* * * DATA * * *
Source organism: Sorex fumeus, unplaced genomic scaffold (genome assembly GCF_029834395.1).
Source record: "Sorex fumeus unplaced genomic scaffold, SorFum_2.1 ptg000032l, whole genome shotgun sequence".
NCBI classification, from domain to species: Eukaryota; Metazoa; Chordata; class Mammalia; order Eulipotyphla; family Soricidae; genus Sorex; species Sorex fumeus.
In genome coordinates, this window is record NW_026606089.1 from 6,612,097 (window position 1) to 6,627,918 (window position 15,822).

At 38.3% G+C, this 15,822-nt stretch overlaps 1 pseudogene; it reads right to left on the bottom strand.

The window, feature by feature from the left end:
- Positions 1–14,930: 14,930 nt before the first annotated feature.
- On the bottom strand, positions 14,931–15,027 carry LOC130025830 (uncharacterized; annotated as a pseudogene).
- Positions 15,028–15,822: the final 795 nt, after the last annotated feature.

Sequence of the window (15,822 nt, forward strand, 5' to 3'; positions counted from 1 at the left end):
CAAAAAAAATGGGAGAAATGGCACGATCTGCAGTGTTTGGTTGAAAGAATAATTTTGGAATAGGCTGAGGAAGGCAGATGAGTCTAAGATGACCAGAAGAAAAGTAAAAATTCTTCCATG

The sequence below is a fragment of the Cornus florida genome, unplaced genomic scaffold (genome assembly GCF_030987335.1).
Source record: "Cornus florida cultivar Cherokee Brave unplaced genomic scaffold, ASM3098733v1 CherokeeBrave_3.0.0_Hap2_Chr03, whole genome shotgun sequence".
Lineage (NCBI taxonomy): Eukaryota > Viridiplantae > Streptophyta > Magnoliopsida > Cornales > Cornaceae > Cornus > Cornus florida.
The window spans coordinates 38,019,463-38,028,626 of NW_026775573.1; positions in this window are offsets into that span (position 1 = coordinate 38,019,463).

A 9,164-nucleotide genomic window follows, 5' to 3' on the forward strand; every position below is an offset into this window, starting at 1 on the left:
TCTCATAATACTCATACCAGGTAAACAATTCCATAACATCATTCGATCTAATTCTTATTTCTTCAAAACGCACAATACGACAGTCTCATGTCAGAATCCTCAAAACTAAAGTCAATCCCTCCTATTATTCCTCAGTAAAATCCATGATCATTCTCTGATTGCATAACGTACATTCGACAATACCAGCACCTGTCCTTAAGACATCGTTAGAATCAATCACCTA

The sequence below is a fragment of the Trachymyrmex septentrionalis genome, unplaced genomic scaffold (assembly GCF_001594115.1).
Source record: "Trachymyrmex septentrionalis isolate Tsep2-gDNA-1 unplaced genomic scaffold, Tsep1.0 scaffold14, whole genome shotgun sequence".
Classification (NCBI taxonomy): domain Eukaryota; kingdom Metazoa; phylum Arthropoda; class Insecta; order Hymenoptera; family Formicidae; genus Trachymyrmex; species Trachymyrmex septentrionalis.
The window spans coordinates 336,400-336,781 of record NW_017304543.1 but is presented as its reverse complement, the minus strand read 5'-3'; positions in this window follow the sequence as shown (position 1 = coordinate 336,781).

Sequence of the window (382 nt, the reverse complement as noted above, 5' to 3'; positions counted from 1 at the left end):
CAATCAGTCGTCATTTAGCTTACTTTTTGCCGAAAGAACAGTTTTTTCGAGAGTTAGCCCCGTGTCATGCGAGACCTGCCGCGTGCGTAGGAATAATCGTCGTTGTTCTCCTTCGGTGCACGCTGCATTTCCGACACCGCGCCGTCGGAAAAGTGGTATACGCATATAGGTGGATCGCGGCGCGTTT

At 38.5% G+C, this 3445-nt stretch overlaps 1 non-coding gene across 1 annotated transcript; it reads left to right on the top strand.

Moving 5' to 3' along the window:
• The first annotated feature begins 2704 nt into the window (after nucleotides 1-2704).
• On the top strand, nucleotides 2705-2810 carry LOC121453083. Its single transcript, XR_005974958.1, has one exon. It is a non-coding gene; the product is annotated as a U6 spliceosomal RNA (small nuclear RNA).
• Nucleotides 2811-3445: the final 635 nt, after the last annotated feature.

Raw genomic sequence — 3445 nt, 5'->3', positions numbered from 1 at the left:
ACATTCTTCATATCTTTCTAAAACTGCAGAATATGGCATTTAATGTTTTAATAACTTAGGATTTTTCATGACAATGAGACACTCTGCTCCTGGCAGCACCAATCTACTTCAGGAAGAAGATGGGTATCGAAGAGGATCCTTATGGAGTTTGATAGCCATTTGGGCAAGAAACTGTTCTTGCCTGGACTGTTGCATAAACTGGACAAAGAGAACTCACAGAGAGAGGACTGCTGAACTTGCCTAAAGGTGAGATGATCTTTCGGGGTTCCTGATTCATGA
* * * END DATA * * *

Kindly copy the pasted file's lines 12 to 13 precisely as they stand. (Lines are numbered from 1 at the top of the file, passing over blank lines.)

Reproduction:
The sequence below is a fragment of the Cornus florida genome, unplaced genomic scaffold (genome assembly GCF_030987335.1).
Source record: "Cornus florida cultivar Cherokee Brave unplaced genomic scaffold, ASM3098733v1 CherokeeBrave_3.0.0_Hap2_Chr03, whole genome shotgun sequence".